Welcome to edition three of the 2012 Draft Class retrospective, a regular installment this off-season, looking, in descending order, at the Jays 2012 draft class and how they fared this season. This being the first draft under the new agreement whereby teams were penalized for going over their allotted bonus pool, most picks who signed, did so early, and therefore were able to make their pro debuts much quicker than in years past. For the previous editions, check 40-36 and 35-31.
I won’t be trying to rank these prospects in any particular order. Am sure we’ll see numerous efforts at prospect rankings over the winter. These pieces will simply be a quick breakdown of where the player played, how they did, where they may land in 2013, etc.
This version of the piece is the last where the unsigned picks outnumber the signed. And the first written from the cool climes of Northern England. I don’t think we’re sitting on any diamonds in the rough this low. But that’s the beauty of the mlb draft. There always seems to be someone from the lower rounds that confounds expectations and makes his way to the big leagues. The Aaron Guiel pick we’ll call it:
Devin Pearson – 30th Round – 925 Overall – Unsigned – Here’s a link to a prospect video of Devin, I got bored after about three minutes as camera angle isn’t great and neither is the song. It also lists his accomplishments in both baseball and basketball. As California is one of the hotbeds of US high school baseball this is probably quite impressive. Reading further the story gets a bit more interesting. Pearson definitely looks like another high risk/high reward lower round pick for the Jays. After not being asked to Stanford to play football (another quarterback – see pick 112) the center fielder decided to play summer ball in an effort to impress college recruiters. According to what I’ve read, he turned down the Jays without a scholarship in his pocket. A ballsy move, but in his best interests, as he’d devoted most of his high school efforts towards football. Finally realizing baseball may be the way forward, Pearson decided to wait for the right college, eventually choosing UC Berkeley. His athletic ability is obvious, will definitely be interested to see how he fares against college pitching on a team that reached the college world series in 2010.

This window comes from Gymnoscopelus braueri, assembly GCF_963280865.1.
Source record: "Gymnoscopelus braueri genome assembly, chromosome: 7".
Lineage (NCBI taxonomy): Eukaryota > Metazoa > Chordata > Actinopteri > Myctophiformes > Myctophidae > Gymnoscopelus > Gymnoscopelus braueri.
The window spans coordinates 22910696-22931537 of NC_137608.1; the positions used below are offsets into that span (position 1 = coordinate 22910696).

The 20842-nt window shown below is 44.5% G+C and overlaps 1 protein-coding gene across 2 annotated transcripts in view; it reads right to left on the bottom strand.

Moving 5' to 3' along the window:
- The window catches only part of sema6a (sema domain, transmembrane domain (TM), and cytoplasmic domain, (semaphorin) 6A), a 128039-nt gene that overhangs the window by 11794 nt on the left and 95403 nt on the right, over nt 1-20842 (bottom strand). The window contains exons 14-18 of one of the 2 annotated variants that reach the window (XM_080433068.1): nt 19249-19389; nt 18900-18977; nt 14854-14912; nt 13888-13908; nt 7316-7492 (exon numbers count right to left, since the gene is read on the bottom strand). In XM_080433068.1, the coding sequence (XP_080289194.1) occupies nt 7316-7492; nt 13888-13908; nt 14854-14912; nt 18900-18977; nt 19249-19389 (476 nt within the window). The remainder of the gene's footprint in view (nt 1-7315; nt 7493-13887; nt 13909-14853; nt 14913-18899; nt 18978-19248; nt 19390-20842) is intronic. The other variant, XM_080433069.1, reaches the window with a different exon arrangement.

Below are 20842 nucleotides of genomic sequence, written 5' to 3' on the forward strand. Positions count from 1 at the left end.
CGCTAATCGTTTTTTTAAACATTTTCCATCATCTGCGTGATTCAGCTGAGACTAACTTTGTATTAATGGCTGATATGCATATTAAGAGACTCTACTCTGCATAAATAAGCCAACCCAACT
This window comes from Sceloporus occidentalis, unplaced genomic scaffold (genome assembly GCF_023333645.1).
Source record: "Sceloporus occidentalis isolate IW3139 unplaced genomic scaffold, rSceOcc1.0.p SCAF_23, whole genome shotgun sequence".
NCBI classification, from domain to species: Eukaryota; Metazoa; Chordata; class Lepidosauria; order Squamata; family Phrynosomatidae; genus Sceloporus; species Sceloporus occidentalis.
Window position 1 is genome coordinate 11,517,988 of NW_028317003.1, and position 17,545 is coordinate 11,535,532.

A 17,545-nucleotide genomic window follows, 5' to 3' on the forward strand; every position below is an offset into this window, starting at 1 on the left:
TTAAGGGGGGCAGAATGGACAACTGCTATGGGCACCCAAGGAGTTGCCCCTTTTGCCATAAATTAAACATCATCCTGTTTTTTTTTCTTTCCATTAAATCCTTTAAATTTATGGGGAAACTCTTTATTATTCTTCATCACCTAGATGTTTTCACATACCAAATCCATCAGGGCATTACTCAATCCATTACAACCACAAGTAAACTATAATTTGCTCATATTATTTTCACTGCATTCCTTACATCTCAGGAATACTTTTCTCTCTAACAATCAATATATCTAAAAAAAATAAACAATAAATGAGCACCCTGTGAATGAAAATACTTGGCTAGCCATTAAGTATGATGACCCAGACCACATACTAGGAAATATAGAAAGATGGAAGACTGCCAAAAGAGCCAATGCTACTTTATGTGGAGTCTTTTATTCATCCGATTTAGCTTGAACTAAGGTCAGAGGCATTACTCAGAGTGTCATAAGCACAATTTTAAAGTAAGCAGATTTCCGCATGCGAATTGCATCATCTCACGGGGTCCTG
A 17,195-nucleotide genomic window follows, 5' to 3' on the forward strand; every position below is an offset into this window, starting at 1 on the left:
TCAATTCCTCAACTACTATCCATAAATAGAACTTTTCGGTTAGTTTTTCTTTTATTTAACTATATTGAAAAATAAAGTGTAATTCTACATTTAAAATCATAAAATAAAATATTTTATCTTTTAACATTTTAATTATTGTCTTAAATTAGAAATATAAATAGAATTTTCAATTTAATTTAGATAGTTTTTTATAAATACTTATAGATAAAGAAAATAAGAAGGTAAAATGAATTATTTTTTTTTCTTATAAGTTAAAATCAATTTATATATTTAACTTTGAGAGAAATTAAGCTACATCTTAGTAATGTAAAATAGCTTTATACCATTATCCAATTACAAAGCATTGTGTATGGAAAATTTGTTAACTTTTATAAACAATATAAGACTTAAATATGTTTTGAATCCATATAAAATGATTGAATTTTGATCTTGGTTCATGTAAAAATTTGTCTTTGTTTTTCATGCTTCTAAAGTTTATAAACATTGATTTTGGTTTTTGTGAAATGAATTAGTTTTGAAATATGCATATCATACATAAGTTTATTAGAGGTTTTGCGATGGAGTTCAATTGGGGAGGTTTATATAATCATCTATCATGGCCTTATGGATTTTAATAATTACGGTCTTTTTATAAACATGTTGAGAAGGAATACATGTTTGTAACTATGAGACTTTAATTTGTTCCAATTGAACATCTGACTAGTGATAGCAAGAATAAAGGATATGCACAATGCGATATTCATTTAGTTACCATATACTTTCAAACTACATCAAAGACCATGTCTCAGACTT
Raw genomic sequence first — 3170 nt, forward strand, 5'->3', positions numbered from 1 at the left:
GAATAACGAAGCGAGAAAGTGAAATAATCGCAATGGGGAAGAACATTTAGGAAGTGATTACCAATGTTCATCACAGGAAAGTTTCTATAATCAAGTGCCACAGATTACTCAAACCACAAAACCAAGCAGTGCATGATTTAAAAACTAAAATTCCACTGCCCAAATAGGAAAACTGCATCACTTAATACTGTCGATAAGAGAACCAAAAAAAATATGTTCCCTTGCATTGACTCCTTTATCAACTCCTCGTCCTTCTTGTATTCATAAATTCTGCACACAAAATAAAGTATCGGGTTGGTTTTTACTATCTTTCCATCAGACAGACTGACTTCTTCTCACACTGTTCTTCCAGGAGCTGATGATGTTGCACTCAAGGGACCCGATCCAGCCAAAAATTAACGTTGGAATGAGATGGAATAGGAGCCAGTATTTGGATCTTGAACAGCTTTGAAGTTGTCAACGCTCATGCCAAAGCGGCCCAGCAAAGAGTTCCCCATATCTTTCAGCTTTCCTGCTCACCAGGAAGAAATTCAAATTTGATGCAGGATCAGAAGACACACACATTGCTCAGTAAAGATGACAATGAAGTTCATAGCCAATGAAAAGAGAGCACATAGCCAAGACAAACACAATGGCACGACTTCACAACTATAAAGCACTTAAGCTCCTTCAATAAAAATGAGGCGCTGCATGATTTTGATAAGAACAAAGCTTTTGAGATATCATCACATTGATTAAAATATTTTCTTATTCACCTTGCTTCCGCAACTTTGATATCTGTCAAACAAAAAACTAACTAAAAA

Cole Irvin – 29th Round – 895 Overall – Unsigned – as per this write up (which interestingly includes other Blue Jay draft picks in both the trending up and down sections) ESPN had him going late in day 1 or early in day 2 as a flier based on his commitment to Oregon. Like other Jays lower round picks you would have to think Irvin would have been a project at best. At 6’4″ 160 pounds he should definitely add a tick or two to his fastball as his frame develops. And left handed pitching is always in high demand. How he develops his secondary offerings and controls his fastball at college should tell us how he will trend in three years. I’ve seen reports that he will be an upper round pick, but that’s easier said than done. Another one to keep an eye on.
Daniel Klein– 28th Round – 865 Overall – Signed 11 June – Drafted out of Kansas State University, Dan played the entire season
June 3, 2011; Fullerton, CA, USA; Stanford Cardinal third baseman Stephen Piscotty (25) slides safely past Kansas State Wildcats catcher Dan Klein (6) during the fifth inning of the Fullerton regional of the 2011 NCAA baseball tournament at Goodwin Field. Mandatory Credit: Jake Roth-US PRESSWIRE
for the Northwest League champion Vancouver Canadians. He led the team’s four catchers in virtually every statistical category. However, if you look at the numbers, it wasn’t a season that will get much attention. He also gave way to Tucker Frawley for games two and three of the championship series which, given Frawley’s .465 regular season OPS doesn’t speak well for Klein. A decent defensive catcher, throwing out 32% of potential base-stealers, Klein will probably be looked upon as organizational filler. If Dan repeats a level next season, he will be usurped as the starting catcher (at least for first half of the season) by Santiago Nessy. If he starts the year in Lansing he’ll need to show a bit more with the bat to see significant playing time.
Daniel Zamora – 27th Round – 835 Overall – Unsigned – The second lefty pitcher in this section of the draft to go unsigned. At 6’2″ and 185 pounds, Zamora wouldn’t be considered a pure project such as Cole Irvin. He led his Californian high school Bishop Amat with a 2.08 era over 65 innings pitched. Unfortunately I am really struggling to find much more on Zamora other than that he had a commitment to Stony Brook college in New York which he obviously decided to honor. Good luck to him.
Nathan DeSouza– 26th Round – 805 Overall – Signed 03 July – The second Canadian to make this particular list and a lifelong Jays fans to boot. DeSouza is a corner outfielder drafted out of Drury High School in Milton Ontario. Signed in early July, DeSouza made thirty-two plate appearances for the GCL Jays before heading off to the Canadian Junior National team. Obviously it is tough to glean anything from such a small sample size but looking through the stats, he did show a little bit of pop with an ISO of .172. I tracked down the stats from the IBAF under 18 World Championships. They’re a bit tough to cycle through, but in a nutshell they weren’t great. Again, small sample size. DeSouza is young, only turning 18 in July. Another short season assignment is in the offing.
There we have it. Two signees that didn’t really catch the eye in their first season of pro ball. That being said, Klein’s playoff and DeSouza’s international experience should help them as they look to make a jump next season.